Capillary Centrifugation

  • Volker Neuhoff
Part of the Molecular Biology Biochemistry and Biophysics book series (MOLECULAR, volume 14)


When using micro methods, it is frequently necessary to centrifuge very small volumes. The arrangement shown in Fig. 1 is suitable for the centrifugation of small volumes of liquid; it also has the advantage of being independent of special adaptors (Neuhoff, 1968b). A Pyrex glass tube of suitable dimensions is sealed carefully by rounding it off at one end and is then annealed. It is filled with the solution by means of a capillary pipette, and is sealed with Parafilm. Some fine quartz sand is placed in a suitable centrifuge bucket and cotton wool is packed well down on top of it to form a layer 2–4 mm thick. Next, a layer of quartz sand is poured on top of the cotton wool; the capillary is inserted into this layer so that it stands centrally on the cotton wool. Then quartz sand is added from a pipette with a wide nozzle, until the glass tube projects about 3 mm out of the layer of sand. The parafilm prevents the solution from contamination during the addition of the sand. The layer of cotton wool ensures that the glass tube does not touch the bottom of the centrifuge bucket even during high speed centrifugation. The layer of cotton wool can be adjusted according to the length of the glass tube. Using this simple set-up, even very small volumes can be centrifuged at up to 15000–20000 rpm in an angle-head rotor for any length of time. The only precautions to be observed are that the centrifuge bucket is filled up almost to the sealed tip of the tube, and that the opposite bucket is tared with quartz sand.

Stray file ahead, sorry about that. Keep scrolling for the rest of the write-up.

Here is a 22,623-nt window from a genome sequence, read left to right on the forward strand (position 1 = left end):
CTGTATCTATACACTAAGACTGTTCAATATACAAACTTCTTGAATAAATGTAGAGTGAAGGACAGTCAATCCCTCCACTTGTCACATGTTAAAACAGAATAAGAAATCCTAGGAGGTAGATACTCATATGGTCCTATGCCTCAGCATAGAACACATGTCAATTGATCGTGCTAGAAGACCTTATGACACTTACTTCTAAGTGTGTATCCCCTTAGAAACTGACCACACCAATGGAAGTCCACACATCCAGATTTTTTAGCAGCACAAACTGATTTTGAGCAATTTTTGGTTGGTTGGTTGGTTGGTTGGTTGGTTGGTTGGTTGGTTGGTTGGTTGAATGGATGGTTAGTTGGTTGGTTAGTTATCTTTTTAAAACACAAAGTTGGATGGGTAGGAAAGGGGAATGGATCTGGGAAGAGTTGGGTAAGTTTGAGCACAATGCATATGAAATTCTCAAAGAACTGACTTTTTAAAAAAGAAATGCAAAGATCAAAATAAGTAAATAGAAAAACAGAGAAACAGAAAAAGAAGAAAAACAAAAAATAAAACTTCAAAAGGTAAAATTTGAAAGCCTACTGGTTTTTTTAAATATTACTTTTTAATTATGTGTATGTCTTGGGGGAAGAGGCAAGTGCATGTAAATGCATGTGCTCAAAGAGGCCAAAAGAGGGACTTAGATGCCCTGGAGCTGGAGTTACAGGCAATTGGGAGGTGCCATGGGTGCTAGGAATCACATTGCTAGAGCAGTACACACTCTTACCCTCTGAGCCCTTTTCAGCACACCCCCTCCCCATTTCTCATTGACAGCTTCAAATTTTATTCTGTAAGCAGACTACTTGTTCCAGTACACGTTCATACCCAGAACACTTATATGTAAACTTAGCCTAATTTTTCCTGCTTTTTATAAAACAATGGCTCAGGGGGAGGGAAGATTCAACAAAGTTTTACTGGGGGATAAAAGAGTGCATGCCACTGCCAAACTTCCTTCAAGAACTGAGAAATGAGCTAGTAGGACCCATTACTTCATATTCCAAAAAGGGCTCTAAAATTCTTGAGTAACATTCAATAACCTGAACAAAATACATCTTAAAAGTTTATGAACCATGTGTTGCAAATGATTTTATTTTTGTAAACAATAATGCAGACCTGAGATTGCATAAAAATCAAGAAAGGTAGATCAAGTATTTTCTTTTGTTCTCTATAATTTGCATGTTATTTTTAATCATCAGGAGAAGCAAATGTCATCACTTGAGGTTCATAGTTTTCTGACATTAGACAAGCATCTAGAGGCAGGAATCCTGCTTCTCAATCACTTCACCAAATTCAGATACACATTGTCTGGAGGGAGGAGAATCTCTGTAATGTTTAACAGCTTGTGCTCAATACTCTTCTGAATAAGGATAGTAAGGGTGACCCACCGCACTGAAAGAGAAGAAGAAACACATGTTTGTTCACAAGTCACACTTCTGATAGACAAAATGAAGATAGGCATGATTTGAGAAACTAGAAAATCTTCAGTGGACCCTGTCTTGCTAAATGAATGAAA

Quartz Sand Cotton Wool High Speed Centrifugation Macro Scale Special Adaptor 
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Copyright information

© Springer-Verlag Berlin Heidelberg 1973

Authors and Affiliations

  • Volker Neuhoff
    • 1
  1. 1.Medizin (Arbeitsgruppe Neurochemie)Max-Planck-Institut für ExperimentelleGöttingenGermany

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